Mass Political Culture and the “National Discussion” of the Stalin Constitution in the Concept of Olga Velikanova




Stalinism; 1936 Constitution; public opinion; political culture; reforms


This review analyses a monograph by O. Velikanova, an American historian of Russian descent. The work focuses on the interaction of the Bolshevik authorities with the USSR’s population during the most large-scale political campaign of the early Soviet era, the “national discussion” of the draft version of the Stalin Constitution in the second half of 1936. Special attention is paid to the author’s method with various sources: from official legislation to classified document management, including several previously unpublished documents. The author aims to theoretically substantiate the existence of the phenomenon of mass political culture in the Soviet reality of the 1930s at the individual and group levels. Additionally, the author provides arguments illustrating the need to study the social perception of power practices during the mobilisation campaign by the civilian population and confirms the effectiveness of the results. Attention should be paid to the author’s justification of the point of view about the early date (1933) of the start of the constitutional reform in the USSR. The author proves the thesis about the large-scale social conditions that arose as a result of the extreme events of the early 1930s. Velikanova explains the goals of the reform of the USSR constitution in the context of domestic and international realities of the mid‑1930s and the relations of the supreme leadership of the Soviet Union with regional functionaries and mass groups of the population. The author’s attention focuses on the causes and forms of perception of the campaign and the discourses in relation to the draft version of the Stalin Constitution. Velikanova analyses and explains both loyalist (conformist) and liberal (both conformist and protest) discourses, and the insufficiently studied positions of the part of the population which supported the reinforcement of the repressive antidemocratic policy of the authorities, concluding that the spread and influence of protective tendencies in society were sufficiently strong. The reviewer appreciates the author’s contribution in the form of a detailed consideration of mass sources, although the method of working with them could be a subject for discussion. Finally, it is emphasised that, beyond any doubt, the author’s position and conclusions are valuable for further interdisciplinary studies of the nature and evolution of Stalinism in the USSR.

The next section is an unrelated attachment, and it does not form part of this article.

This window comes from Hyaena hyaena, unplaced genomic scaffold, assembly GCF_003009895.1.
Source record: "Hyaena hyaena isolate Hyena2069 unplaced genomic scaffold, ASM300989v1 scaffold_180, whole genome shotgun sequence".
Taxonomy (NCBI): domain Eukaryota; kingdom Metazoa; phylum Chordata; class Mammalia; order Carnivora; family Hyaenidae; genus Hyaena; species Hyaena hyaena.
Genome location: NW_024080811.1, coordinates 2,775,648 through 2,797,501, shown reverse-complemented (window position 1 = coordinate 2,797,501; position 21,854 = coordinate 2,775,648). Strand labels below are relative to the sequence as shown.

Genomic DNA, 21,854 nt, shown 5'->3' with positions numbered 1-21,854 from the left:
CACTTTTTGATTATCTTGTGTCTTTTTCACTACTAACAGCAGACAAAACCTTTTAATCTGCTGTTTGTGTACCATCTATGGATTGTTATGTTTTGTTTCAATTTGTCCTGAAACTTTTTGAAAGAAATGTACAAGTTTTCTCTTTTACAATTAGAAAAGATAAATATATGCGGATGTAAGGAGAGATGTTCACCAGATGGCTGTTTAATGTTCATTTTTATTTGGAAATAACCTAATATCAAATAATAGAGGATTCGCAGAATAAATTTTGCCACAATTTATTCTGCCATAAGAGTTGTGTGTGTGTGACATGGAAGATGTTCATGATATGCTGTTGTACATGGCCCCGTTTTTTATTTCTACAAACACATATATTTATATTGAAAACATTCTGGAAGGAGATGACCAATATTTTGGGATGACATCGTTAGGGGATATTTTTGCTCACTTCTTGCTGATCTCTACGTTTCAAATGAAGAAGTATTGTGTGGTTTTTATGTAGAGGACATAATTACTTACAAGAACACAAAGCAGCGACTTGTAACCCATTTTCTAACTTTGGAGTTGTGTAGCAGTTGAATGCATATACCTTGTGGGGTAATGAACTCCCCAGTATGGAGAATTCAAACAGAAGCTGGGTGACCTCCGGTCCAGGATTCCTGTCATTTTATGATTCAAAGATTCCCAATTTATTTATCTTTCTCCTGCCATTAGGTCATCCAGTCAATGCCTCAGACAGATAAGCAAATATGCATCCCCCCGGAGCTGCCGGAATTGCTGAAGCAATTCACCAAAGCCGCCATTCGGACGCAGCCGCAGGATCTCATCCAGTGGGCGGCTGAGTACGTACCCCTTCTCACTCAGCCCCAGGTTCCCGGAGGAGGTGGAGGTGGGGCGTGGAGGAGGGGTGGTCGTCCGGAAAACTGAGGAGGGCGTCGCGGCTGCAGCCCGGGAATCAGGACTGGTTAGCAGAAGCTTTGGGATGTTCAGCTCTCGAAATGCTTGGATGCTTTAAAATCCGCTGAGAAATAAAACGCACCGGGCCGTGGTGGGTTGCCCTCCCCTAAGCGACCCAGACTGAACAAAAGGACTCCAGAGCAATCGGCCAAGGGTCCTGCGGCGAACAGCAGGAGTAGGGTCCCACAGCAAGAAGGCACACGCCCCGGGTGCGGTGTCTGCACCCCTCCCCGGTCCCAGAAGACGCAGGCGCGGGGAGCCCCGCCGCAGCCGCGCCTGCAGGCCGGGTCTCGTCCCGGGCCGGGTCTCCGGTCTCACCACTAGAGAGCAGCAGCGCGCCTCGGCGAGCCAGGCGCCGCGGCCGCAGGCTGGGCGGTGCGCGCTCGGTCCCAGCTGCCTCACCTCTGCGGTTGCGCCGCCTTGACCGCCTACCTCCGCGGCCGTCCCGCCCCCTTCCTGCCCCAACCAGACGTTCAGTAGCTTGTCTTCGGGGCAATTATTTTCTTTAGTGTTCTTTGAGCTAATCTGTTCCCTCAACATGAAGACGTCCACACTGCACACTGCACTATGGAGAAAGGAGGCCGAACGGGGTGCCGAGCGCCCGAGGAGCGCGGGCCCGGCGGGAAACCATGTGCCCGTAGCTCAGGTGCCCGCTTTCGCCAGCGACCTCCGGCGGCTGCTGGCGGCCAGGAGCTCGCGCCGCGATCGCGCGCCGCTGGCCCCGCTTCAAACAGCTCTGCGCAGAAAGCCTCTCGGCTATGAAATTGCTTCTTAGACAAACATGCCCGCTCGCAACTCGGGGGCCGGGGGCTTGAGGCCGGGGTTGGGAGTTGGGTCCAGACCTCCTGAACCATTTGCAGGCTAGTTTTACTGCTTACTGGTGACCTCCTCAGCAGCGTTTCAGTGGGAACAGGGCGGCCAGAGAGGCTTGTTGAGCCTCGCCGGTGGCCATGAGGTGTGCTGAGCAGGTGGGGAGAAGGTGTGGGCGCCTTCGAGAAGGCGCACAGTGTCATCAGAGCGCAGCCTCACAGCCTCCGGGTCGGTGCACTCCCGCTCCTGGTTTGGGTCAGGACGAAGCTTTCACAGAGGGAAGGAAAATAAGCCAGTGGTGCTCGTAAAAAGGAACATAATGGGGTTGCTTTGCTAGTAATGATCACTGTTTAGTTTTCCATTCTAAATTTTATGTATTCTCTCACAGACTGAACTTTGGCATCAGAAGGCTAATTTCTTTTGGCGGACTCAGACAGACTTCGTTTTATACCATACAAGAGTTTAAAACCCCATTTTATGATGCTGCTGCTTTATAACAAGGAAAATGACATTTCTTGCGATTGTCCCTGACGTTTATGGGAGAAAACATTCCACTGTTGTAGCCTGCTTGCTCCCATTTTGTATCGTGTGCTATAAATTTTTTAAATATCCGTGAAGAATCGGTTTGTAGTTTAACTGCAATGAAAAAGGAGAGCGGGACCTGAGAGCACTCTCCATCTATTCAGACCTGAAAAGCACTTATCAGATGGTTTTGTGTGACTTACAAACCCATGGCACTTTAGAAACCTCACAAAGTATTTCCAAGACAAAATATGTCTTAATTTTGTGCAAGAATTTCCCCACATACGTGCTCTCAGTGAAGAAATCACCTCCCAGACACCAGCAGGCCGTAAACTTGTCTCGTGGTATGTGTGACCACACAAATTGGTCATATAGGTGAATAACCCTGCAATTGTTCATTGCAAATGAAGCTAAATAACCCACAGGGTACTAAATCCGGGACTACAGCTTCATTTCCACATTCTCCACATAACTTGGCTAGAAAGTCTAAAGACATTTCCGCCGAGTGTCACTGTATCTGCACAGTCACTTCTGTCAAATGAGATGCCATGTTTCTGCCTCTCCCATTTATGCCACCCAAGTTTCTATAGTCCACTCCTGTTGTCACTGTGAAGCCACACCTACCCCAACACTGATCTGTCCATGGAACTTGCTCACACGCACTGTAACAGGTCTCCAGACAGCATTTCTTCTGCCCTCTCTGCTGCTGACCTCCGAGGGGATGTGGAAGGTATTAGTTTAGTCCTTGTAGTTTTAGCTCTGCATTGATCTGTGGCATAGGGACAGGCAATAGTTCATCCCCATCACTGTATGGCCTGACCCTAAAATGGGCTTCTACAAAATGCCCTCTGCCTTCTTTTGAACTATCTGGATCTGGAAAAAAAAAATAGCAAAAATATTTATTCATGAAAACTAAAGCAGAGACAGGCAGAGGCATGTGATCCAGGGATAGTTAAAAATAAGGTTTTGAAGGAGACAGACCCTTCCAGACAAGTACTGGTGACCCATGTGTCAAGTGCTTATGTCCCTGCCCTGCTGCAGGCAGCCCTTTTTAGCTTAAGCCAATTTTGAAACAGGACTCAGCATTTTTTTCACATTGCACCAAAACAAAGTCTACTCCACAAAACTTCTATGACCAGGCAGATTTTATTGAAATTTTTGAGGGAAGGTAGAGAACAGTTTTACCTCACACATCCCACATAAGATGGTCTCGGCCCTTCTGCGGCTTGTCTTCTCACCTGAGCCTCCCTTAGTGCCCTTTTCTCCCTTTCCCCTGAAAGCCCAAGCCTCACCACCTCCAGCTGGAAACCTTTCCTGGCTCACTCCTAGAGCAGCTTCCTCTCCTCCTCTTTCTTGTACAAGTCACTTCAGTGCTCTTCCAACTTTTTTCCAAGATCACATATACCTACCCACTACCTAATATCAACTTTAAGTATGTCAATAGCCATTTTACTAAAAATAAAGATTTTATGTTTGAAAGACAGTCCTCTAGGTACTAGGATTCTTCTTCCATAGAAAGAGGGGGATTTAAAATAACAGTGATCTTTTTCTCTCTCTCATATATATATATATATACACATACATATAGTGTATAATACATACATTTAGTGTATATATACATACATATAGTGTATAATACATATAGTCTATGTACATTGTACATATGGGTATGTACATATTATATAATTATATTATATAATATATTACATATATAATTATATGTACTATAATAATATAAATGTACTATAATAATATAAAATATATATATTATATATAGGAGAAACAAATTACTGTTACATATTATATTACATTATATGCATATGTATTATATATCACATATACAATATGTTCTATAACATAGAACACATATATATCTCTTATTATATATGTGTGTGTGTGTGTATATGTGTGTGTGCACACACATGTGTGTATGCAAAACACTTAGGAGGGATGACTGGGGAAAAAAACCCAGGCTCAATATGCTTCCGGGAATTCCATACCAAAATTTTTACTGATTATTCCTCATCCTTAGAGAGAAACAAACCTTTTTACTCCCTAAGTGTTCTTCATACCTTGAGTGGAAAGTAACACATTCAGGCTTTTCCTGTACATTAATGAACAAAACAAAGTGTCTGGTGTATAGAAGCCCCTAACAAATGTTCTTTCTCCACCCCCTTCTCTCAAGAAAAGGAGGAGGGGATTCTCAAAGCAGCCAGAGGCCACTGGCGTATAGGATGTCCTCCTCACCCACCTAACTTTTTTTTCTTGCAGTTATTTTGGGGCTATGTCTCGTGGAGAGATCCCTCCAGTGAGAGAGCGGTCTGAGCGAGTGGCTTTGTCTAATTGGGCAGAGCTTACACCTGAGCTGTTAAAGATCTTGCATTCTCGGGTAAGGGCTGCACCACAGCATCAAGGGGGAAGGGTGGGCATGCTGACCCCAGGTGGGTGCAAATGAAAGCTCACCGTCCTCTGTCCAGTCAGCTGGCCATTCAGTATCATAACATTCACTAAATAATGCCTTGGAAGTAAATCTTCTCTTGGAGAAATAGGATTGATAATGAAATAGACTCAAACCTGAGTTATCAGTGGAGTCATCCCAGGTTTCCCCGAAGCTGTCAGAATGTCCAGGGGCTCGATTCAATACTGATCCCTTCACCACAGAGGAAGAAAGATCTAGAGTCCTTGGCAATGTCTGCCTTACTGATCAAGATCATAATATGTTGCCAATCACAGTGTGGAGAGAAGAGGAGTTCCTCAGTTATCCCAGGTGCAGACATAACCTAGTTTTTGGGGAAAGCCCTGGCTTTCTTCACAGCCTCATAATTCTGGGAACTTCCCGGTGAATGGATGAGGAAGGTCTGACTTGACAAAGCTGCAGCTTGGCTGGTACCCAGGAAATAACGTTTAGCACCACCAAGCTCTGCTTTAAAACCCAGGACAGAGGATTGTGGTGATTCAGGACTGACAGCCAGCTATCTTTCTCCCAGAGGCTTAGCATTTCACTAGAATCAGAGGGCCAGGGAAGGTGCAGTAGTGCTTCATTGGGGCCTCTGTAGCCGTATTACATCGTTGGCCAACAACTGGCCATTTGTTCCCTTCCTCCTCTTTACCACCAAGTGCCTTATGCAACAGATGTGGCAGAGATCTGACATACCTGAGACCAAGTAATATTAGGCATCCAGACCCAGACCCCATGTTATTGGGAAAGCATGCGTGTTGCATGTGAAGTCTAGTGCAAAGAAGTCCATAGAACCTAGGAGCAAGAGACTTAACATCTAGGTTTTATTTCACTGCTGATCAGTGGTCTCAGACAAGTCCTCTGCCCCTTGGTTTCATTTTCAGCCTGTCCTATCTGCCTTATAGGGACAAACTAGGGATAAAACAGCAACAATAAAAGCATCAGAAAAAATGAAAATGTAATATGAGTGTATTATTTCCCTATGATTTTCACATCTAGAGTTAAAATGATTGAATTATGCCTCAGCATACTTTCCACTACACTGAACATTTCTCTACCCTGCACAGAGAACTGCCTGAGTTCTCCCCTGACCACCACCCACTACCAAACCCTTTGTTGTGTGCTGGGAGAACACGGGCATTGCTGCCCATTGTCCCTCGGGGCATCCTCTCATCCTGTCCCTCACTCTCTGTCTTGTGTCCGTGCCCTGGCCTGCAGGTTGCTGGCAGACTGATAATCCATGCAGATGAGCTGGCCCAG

Author Biography

Mikhail Shmatov

Graduate Student, Novosibirsk State National Research University.

1, Pirogov Str., 630090, Novosibirsk, Russia.

ORCID 0000-0002-1736-704X



How to Cite

Shmatov, M. (2020). Mass Political Culture and the “National Discussion” of the Stalin Constitution in the Concept of Olga Velikanova. Quaestio Rossica, 8(2), 678–691.



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